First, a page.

Dr. Nell Gullet

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Professor of Finance

 

Dr. Nell Gullett knows her doctoral degree could easily bear the names of professors, other mentors and family members.

In fact, at nearly every turn of her academic preparation and teaching career, there were those who strongly encouraged her, opened doors and, occasionally, pushed her through them.

 

Gullett, professor of finance, had what some might call a pretty simple career goal – “get a job and put food on the table.” She was married with a young child when she began as an undergraduate.

 

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Her major was office administration, which was a four-year secretarial/office management degree. The major was discontinued years ago, she said. But at the time, she realized she enjoyed organizing things, completing projects and maintaining records. “So a business degree made sense,” she said.

Gullett was working part-time as a student worker and going to school full-time. School of Business Administration, the late Dean William Baker, the late Wilbur Washburn, assistant dean, and the late Kay Durden, faculty member, encouraged her to apply for a full-time secretarial job in the Division of Academic Affairs working for Dr. Jimmy Trentham. This would be the first “encouragement” by this trio and others.

 

During this time her scheduled flipped, as she became a full-time employee and a part-time student until she finished her degree. “I would stay late on weekdays or come in on Saturdays to make up hours I was in class,” she said. “Dr. Trentham was great to work for.”

When she finished her bachelor’s degree, Trentham, Baker and Washburn again were there urging her to pursue her MBA. “Frankly, I couldn’t see much reason to pursue an MBA, and I was tired of school when I completed my bachelor’s degree. But Dr. Trentham, Mr. Washburn, Dr. Baker and other faculty members like Dr. Figgins and Dr. Durden kept telling me I should do it. After a year of their ‘nagging,’ I headed back to school.”

 

With that advanced degree behind her, Dr. Bob Figgins, who was the chair of the Department of Economics and Finance, gave her an opportunity to teach as an adjunct professor, and “I fell in love with teaching.” She was then hired to teach full-time with the stipulation that she return to school and earn a doctorate in finance. Her classes were scheduled so that she could leave campus around 3 p.m. and drive to the University of Memphis in time for doctoral classes, which were taught at night. She took one or two classes each term.
Gullett readily admits that the seven years earning a doctorate were hard. “I was divorced when I took the teaching job and began work on my doctorate.” She married Jacky Gullett in 1984. “It was hard on both my daughter and husband. My oldest daughter, Nancy, graduated from high school in 1990, and I completed my doctoral degree in 1990. I was in school all but two years of her life before she headed off to college.” She added, “Nancy actually attended some undergraduate and graduate classes with me when other arrangements couldn’t be made. I am blessed because of all of the support I had from family, friends and colleagues. I've often said there are lots of names that should be on the doctoral degree along with mine. Lots of folks helped me earn that degree.”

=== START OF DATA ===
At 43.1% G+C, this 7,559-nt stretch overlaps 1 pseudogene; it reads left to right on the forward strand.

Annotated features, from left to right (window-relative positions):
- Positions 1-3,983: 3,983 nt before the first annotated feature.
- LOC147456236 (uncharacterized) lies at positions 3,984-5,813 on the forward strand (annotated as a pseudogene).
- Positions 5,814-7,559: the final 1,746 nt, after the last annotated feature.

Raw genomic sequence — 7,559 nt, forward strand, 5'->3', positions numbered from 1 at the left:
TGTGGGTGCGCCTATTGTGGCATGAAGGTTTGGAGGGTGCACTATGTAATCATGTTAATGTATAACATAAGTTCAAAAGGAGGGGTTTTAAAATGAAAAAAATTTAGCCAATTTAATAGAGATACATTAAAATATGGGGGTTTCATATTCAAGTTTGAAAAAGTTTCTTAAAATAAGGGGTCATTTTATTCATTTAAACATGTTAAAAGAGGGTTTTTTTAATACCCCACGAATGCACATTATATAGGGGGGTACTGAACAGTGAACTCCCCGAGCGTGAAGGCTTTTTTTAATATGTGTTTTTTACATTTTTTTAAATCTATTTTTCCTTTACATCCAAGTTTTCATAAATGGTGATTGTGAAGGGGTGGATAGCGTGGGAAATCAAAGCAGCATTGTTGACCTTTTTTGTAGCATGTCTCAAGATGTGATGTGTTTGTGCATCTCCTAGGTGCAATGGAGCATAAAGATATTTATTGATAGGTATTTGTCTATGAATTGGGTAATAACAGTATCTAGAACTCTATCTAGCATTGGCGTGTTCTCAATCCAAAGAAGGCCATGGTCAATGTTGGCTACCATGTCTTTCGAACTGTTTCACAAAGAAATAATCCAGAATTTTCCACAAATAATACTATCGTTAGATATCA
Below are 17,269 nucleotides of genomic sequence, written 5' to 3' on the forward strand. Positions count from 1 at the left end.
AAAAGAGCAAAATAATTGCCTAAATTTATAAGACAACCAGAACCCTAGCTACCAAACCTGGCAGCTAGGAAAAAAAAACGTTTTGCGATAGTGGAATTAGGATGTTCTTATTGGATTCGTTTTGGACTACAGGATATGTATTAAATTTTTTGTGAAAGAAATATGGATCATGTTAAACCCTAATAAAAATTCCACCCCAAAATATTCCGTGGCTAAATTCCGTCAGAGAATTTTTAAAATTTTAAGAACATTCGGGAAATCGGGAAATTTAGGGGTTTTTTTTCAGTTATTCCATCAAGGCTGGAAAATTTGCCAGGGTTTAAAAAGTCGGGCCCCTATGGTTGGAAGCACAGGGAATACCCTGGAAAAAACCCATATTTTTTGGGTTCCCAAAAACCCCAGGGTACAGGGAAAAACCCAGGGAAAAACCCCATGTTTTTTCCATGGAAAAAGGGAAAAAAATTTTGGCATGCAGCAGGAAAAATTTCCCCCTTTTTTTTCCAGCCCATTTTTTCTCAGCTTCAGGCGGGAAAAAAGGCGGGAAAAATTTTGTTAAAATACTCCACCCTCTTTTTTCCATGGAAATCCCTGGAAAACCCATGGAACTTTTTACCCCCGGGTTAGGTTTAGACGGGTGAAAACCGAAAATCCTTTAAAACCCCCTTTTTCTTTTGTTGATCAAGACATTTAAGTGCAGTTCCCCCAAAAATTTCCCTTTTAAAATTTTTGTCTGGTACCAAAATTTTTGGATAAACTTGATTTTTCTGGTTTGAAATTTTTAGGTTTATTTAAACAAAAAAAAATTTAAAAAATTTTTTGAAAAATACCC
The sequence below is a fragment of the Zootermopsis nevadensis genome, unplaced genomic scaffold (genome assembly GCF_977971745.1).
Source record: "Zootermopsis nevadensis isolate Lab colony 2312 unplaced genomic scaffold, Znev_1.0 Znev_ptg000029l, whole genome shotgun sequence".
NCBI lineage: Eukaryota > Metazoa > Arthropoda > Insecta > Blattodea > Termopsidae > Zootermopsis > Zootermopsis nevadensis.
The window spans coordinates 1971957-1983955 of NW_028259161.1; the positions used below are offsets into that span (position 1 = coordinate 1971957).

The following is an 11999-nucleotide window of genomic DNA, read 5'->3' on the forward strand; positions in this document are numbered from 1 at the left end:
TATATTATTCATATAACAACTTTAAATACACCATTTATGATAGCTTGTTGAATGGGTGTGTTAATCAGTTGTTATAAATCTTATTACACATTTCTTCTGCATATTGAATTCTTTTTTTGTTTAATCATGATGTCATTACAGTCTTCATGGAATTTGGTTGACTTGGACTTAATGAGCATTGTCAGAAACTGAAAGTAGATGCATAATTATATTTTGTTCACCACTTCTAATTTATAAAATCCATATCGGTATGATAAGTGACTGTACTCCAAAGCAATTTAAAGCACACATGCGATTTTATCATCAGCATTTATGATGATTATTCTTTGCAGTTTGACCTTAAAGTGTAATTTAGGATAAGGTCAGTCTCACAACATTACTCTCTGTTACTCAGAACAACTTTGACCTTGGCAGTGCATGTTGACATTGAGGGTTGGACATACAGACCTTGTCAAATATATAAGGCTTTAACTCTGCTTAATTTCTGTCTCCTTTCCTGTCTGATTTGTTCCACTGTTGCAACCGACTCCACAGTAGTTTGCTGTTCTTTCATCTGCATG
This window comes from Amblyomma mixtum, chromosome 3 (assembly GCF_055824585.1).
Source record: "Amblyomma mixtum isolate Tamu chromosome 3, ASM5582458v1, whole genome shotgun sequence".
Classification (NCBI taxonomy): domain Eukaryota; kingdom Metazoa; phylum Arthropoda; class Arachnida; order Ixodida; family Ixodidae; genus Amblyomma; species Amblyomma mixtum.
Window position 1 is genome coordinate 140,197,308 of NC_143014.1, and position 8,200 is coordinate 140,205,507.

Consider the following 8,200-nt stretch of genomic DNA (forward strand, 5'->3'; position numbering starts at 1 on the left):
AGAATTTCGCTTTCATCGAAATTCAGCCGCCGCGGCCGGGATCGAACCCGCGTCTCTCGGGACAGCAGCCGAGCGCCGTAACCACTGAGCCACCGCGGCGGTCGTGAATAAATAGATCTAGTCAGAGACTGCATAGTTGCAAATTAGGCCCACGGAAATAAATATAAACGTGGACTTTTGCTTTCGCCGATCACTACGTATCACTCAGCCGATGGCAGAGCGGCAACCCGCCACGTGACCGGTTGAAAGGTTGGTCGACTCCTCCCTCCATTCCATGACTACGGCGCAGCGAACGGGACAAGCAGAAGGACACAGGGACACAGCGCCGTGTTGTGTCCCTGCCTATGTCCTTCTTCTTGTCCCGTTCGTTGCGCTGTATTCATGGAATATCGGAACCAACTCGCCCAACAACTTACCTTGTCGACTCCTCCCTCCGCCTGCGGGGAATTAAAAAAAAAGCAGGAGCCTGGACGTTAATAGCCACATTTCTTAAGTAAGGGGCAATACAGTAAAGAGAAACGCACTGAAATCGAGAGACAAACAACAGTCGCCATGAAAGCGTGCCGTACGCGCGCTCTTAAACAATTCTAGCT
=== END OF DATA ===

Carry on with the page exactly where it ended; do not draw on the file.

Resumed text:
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Gullett and her husband, have two other daughters, Jane, a graduate assistant and MBA student at the University of Mississippi, and Laura, a UT Martin sophomore majoring in accounting. They are also grandparents to Nancy and Drew Kim’s two sons, Jack and Luke.

Gullett has not lost that initial love of teaching. “The most rewarding thing is to see a student understand something he or she didn’t understand previously. It’s especially fun when the student is sure he or she will not be able to understand it,” she said.

With her years of study and teaching, Gullett says the best personal finance advice for young people she can offer came from a family member. “My grandmother’s advice was ‘to live beneath your means.’”

 

Still, Gullett builds on her knowledge as part of her “applications-oriented rather than theoretical research” that she carries out with other UT Martin finance faculty. “I believe my research improves my classroom teaching, and it keeps me current in my discipline.”

Gullett has had other opportunities at UT Martin, such as serving as longtime NCAA faculty athletics representative and chair of the UT Martin Athletics Board. “My husband and I are big fans of UT Martin athletics,” she said. “It’s been fun to be a small part of the athletics program and its improvements since 2000.” Speaking of student-athletes, she added, “They play because they love to play. Student-athletes are required to devote a lot of time to their sport. They are physically tired at the end of the day from practices or competitions, but they still have homework to do or tests to study for. I admire their ability to juggle class work and the demands of their sports. I’ve enjoyed getting to know the coaches and the staff in athletics. They’re a good bunch of folks.”

 

Gullett has always been a hard worker, but said there was one other trait on her side – luck. “I was lucky there were people at UT Martin who thought I had potential. They encouraged me and pushed me. I can’t imagine a better job.”


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